Background: There are a plethora of studies showing cross-sectional associations between vitamin D deficiency and chronic lung diseases including asthma and chronic obstructive pulmonary disease (Foong and Zosky, 2013). However, these associations are confounded by the effect of chronic disease on physical activity levels (Strine et al., 2007) which are highly correlated with sun exposure and, hence, vitamin D synthesis (Scragg & Camargo, 2008). In line with this, randomised controlled trials using vitamin D supplementation to ameliorate chronic lung disease have been disappointing. In contrast, we have strong longitudinal evidence to suggest that vitamin D deficiency has a detrimental impact on lung development (Foong et al., 2015; Zosky et al., 2011, 2014). In this study we aimed to identify the potential mechanisms linking vitamin D deficiency with altered lung development using a mouse model.
Methods: We established colonies of vitamin D deficient and replete female BALB/c mice, using dietary manipulation (Zosky et al., 2011), that were mated with replete male mice. Mice were euthanased by i.p. ketamine/xylazine overdose (800/40 mg/kg) at key developmental timepoints (E14.5, E17.5 or P7) and lung tissue was collected for proteomic analysis by liquid chromatography-mass spectrometry (LCMS). Differentially expressed proteins were identified using a 0.05 false discovery rate (FDR) with the expression of key proteins with a biologically plausible link with lung function confirmed by enzyme-linked immunosorbent assay (ELISA) in separate cohorts of mice. Separate groups of mice had their lungs fixed in formalin for histological assessment of lung structure by stereology.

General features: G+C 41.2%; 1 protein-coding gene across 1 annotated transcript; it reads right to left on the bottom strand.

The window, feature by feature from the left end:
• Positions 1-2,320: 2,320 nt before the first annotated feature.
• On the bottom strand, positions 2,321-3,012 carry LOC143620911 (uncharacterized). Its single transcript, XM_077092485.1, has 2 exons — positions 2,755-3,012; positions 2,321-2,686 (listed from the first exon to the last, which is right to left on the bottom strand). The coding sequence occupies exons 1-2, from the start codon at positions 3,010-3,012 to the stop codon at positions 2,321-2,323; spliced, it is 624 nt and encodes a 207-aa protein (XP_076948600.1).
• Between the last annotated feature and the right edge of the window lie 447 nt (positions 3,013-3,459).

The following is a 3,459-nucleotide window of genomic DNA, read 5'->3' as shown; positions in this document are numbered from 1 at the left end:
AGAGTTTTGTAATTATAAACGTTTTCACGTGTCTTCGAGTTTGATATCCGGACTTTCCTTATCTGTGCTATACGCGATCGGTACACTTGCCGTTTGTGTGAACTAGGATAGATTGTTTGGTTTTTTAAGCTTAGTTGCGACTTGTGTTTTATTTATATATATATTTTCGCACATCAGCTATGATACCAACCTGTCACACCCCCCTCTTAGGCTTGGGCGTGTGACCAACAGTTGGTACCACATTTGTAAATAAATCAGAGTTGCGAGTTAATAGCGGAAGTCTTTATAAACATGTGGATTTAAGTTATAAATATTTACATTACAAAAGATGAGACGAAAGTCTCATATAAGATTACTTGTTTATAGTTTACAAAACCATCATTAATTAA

Results: There was no difference in protein expression between vitamin D deficient and replete mice at the E14.5 and E17.5 timepoints. Proteomic analyses identified 39 proteins that were differentially expressed in the lungs of P7 vitamin D deficient mice compared to P7 vitamin D replete mice. ELISA confirmed the reduced expression of surfactant protein B (Sftpb) in the lungs of vitamin D deficient P7 mice compared to replete P7 mice (P=0.002). There was no difference in the expression of collagen type I a1 (col1A1), a second protein with a plausible link to lung function, as assessed by ELISA. There also was no difference in lung volume (P=0.60), volume of the airspaces (P=0.67) or surface area (P=0.76) between the lungs of P7 vitamin D deficient and replete mice.
Discussion: The observed differences in protein expression suggest that vitamin D deficiency induced alterations in lung structure and function occur during alveolarisation and are driven by altered surfactant synthesis. The lack of difference in lung structure at P7, in contrast to existing data showing structural alterations at P14 (Zosky et al., 2011), suggest that the effect of early life vitamin D deficiency on lung function is not realised until later in alveolar development. These data provided a plausible mechanism linking maternal vitamin D deficiency with altered post-natal lung function.
Foong RE, Bosco A, Jones AC, Gout A, Gorman S, Hart PH & Zosky GR (2015). In utero vitamin D deficiency increases airway smooth muscle mass and impairs lung function. Am J Respir Cell Mol Biol In press accepted April 2015. DOI: 10.1165/rcmb.2014-0356OC
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Zosky GR, Berry LJ, Elliott JG, James AL, Gorman S, Hart PH (2011). Vitamin D deficiency causes deficits in lung function and alters lung structure. Am J Respir Crit Care Med 183, 1336-1343
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